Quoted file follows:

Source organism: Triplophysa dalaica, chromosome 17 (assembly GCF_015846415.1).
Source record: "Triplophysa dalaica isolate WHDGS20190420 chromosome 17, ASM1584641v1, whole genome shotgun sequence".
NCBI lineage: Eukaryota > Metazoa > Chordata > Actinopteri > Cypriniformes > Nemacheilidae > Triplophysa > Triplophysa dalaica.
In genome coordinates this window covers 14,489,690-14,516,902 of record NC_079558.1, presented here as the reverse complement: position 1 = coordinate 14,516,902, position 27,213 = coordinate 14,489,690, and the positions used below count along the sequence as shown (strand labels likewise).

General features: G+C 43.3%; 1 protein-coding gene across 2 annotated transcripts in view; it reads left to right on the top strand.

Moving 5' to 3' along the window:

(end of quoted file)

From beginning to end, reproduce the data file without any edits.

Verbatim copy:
Source organism: Triplophysa dalaica, chromosome 17 (assembly GCF_015846415.1).
Source record: "Triplophysa dalaica isolate WHDGS20190420 chromosome 17, ASM1584641v1, whole genome shotgun sequence".
NCBI lineage: Eukaryota > Metazoa > Chordata > Actinopteri > Cypriniformes > Nemacheilidae > Triplophysa > Triplophysa dalaica.
In genome coordinates this window covers 14,489,690-14,516,902 of record NC_079558.1, presented here as the reverse complement: position 1 = coordinate 14,516,902, position 27,213 = coordinate 14,489,690, and the positions used below count along the sequence as shown (strand labels likewise).

General features: G+C 43.3%; 1 protein-coding gene across 2 annotated transcripts in view; it reads left to right on the top strand.

Moving 5' to 3' along the window: